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And so I try this auto-post thing

August 30th, 2007 (10:32 pm)

http://www.jessesword.com/sf has been set up by an editor of the book in the 1990s. I picked up a battered copy in, I think, the Oxfam Bookshop tonight - their late opening on Thursdays is fatal - and now have more Moorcock, Priest and Sayers to put on my shelf. When, that is, I have made up for lost time and made a second trip to the kitchen, forgetting briefly about calories.

I thought of giving this review a different heading. The pedantic side of my soul was urging me to refer to each other by feminine pronouns and adopt intersexual clothing and a flamboyance at odds with Pearce's sensitivity. 1941's Jack Harkness is a man, and a conscientious RAF officer known for his award-winning role as Geoffrey in A Taste of Honey, a breakthrough for the portrayal of homosexuals on film, and so his casting itself supports the telling of the story being rushed, as earlier in the year; and the drainage ditch around my street doesn't even have continuously flowing water, as it normally does after a few days of heavy rain. So calling this post 'Woodstock in Flood' is an exaggeration. Nonetheless, I took a little time to get used to Gerard Butler's Scottish Beowulf, who surfaces - literally - in such a way as to emphasise the on-screen rapport between the second Doctor and Jamie - hang on, I've just been very busy. I still have because it found its way into SocA's Ceridwen's Cauldron, and some of which I might be sensitive to this because of my adolescent devotion to The Holy Blood and the Holy Grail; as it is the narrator of The Historian ends up lending credibility to the conspiracy theory of history. I have, of course, a Doctor Who which has John Barrowman's name in its opening titles (about time; his absence from the credits of the final breaths of Lucy Westenra in Dracula; but while Arthur Holmwood is well advised not to kiss Lucy on the lips, Ianto has an inadequate Van Helsing to guide him.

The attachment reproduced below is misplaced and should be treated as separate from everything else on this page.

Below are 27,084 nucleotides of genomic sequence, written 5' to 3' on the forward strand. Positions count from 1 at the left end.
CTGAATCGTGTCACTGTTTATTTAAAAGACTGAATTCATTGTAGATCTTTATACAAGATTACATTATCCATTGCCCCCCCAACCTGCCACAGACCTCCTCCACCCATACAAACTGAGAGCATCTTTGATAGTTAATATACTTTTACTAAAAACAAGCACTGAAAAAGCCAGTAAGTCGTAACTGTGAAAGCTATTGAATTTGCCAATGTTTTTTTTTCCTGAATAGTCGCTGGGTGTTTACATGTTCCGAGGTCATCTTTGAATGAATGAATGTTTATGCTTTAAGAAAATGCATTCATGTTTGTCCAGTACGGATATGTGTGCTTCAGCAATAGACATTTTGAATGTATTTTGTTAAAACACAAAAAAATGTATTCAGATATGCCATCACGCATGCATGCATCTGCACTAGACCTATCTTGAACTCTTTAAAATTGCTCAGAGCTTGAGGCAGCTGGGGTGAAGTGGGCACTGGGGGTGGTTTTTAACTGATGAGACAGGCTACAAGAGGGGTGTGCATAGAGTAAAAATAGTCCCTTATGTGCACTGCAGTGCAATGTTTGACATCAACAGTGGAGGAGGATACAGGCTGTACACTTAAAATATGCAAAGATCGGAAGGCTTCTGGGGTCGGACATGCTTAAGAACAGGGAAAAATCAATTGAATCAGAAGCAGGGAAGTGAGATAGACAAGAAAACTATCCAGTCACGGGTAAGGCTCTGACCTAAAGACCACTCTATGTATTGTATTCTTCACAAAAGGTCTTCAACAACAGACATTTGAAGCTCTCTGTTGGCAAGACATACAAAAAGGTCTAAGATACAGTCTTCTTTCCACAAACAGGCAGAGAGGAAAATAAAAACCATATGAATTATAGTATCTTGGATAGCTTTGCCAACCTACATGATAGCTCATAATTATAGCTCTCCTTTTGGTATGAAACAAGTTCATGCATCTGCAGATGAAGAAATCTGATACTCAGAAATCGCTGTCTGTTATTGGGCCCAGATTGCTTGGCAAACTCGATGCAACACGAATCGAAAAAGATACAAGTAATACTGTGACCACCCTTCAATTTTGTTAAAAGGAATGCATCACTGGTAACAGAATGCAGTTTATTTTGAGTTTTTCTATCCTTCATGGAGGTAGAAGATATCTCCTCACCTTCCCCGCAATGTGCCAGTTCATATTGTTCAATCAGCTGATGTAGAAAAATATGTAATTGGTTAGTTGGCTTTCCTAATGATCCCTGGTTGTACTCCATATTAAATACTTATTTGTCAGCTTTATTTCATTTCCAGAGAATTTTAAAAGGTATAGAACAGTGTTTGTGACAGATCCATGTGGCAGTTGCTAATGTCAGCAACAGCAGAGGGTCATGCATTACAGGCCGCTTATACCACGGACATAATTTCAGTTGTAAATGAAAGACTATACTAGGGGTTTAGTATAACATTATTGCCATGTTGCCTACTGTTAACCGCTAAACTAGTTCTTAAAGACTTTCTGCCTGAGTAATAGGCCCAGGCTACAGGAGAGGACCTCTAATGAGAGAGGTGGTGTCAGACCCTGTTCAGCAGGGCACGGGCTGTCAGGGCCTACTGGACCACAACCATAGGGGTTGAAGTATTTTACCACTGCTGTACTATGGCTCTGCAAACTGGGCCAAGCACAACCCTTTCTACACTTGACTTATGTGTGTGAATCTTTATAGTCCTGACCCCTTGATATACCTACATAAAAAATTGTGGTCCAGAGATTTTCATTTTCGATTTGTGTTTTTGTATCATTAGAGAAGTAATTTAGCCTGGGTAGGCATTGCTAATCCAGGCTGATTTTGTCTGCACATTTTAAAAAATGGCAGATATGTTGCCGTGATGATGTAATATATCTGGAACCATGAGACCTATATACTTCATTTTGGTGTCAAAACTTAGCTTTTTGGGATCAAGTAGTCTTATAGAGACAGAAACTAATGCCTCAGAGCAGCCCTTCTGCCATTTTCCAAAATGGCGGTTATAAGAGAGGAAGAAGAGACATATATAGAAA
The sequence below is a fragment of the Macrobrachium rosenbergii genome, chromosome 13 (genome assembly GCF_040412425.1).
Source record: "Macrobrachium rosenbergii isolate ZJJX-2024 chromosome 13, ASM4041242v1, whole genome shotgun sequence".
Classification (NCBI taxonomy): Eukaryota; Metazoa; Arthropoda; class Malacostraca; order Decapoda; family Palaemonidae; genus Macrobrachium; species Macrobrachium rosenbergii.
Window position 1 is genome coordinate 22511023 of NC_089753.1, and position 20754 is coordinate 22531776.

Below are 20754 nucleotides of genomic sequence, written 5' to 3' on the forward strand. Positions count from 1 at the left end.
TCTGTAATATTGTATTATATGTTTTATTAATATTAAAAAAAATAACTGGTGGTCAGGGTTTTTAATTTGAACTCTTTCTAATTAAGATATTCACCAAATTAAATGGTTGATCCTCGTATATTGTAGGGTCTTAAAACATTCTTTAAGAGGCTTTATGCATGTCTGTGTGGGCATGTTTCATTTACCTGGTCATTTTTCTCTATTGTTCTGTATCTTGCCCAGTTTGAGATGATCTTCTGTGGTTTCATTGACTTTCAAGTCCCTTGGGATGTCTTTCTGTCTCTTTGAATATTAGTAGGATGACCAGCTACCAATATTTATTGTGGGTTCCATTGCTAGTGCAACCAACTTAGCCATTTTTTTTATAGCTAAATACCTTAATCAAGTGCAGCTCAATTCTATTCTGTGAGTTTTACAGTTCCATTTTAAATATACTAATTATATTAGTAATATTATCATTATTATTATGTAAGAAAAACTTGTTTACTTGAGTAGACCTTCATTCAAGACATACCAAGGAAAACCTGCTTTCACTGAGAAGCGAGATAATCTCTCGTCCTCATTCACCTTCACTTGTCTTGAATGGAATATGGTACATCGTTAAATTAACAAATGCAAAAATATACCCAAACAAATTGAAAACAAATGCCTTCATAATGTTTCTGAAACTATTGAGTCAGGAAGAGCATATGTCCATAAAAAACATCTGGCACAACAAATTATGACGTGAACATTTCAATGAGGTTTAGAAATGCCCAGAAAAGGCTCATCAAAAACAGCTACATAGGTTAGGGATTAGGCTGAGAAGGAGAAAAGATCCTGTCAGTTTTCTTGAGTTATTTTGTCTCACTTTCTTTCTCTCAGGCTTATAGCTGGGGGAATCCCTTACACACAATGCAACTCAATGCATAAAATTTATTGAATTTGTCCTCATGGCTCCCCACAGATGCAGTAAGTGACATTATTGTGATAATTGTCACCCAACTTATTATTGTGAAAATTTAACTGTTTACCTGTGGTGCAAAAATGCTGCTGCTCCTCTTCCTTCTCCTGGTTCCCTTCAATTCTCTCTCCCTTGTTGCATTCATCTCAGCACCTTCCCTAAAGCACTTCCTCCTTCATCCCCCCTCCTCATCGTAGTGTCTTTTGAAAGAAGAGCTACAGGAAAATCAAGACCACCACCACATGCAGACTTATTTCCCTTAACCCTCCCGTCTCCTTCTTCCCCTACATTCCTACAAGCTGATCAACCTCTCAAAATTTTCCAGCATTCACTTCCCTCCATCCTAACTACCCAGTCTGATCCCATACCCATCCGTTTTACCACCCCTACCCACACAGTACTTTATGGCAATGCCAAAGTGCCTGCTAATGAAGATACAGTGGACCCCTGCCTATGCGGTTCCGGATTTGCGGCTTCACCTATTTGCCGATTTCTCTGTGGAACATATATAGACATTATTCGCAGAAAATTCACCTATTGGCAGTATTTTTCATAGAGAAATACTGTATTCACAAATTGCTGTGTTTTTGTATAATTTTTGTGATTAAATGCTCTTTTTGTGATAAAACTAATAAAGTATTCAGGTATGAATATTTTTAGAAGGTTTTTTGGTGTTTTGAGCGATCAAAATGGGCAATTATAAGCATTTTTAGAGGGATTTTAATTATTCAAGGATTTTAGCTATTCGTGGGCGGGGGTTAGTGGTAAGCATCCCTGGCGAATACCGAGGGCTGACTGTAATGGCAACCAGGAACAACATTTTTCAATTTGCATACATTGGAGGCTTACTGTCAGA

Once Lisa was marching around as a metal-clad evangelist for Cyberconversion, and the Torchwood team were huddling in corners evading her, or not, I felt that Umbridge was one of over 19,000 British killed that day: available statistics indicate that the most vulnerable rank was captain. Nearly 1000 officers were killed, and of these very few gained individual recognition from the wider public. However, Captain Nevill and his footballs were featured in the local and national press: the Illustrated London News published a dramatic drawing by Richard Caton Woodville, ‘The Surreys Play the Game!’, and the Daily Mail published a verse, ‘The Game’. Nevill's deed was commemorated by his regiment, and the story was "terrible". Anxious to defend a series which most of my contemporaries regarded by that stage with derision, I pointed out the political allegories and the experimental elements such as the BBC 'Quatermass and the Pit' which I've been able to get by as a jill-of-all-trades by adopting a sort of converted warehouse with laid-back porters who aren't bothered about enforcing bag checks on everybody. Perhaps I just looked responsible and was unlikely to be a double review with 'The Satan Pit', I think.

Inspired by ladyofastolat and bunn, and reminded by the recent pictorial post by loneraven, I thought I'd post the links anyway:
Part One
Part Two


Posted by: viala_qilarre (viala_qilarre)
Posted at: August 31st, 2007 08:08 am (UTC)

This is... spookily like a real entry of yours. How do you do it??

Posted by: parrot_knight (parrot_knight)
Posted at: August 31st, 2007 08:28 am (UTC)

I think that there was a link provided by someone commenting on wellinghall's journal.